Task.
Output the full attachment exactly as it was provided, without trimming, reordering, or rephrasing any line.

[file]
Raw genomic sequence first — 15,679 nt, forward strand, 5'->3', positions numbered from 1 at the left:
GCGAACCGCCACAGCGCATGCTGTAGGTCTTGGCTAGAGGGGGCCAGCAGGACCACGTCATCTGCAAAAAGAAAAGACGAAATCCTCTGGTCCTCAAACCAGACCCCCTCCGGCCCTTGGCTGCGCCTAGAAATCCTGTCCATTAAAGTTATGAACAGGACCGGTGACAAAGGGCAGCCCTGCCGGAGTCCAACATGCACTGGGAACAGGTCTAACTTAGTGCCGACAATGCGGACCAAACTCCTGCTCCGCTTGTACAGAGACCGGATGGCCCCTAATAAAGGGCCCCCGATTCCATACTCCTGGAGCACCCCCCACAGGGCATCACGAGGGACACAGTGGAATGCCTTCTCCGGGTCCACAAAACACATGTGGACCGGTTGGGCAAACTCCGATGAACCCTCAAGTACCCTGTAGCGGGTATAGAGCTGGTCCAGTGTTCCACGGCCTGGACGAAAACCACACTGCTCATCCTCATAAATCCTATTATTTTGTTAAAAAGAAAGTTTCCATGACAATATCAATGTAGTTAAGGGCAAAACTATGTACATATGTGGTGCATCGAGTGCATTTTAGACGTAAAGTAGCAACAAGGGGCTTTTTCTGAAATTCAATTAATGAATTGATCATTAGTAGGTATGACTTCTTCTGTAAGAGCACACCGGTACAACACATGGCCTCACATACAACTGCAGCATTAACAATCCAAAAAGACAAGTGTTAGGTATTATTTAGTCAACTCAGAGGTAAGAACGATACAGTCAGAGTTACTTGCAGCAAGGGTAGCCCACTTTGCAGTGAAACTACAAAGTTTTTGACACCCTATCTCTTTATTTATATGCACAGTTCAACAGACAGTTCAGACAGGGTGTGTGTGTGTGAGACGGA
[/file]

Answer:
Raw genomic sequence first — 15,679 nt, forward strand, 5'->3', positions numbered from 1 at the left:
GCGAACCGCCACAGCGCATGCTGTAGGTCTTGGCTAGAGGGGGCCAGCAGGACCACGTCATCTGCAAAAAGAAAAGACGAAATCCTCTGGTCCTCAAACCAGACCCCCTCCGGCCCTTGGCTGCGCCTAGAAATCCTGTCCATTAAAGTTATGAACAGGACCGGTGACAAAGGGCAGCCCTGCCGGAGTCCAACATGCACTGGGAACAGGTCTAACTTAGTGCCGACAATGCGGACCAAACTCCTGCTCCGCTTGTACAGAGACCGGATGGCCCCTAATAAAGGGCCCCCGATTCCATACTCCTGGAGCACCCCCCACAGGGCATCACGAGGGACACAGTGGAATGCCTTCTCCGGGTCCACAAAACACATGTGGACCGGTTGGGCAAACTCCGATGAACCCTCAAGTACCCTGTAGCGGGTATAGAGCTGGTCCAGTGTTCCACGGCCTGGACGAAAACCACACTGCTCATCCTCATAAATCCTATTATTTTGTTAAAAAGAAAGTTTCCATGACAATATCAATGTAGTTAAGGGCAAAACTATGTACATATGTGGTGCATCGAGTGCATTTTAGACGTAAAGTAGCAACAAGGGGCTTTTTCTGAAATTCAATTAATGAATTGATCATTAGTAGGTATGACTTCTTCTGTAAGAGCACACCGGTACAACACATGGCCTCACATACAACTGCAGCATTAACAATCCAAAAAGACAAGTGTTAGGTATTATTTAGTCAACTCAGAGGTAAGAACGATACAGTCAGAGTTACTTGCAGCAAGGGTAGCCCACTTTGCAGTGAAACTACAAAGTTTTTGACACCCTATCTCTTTATTTATATGCACAGTTCAACAGACAGTTCAGACAGGGTGTGTGTGTGTGAGACGGA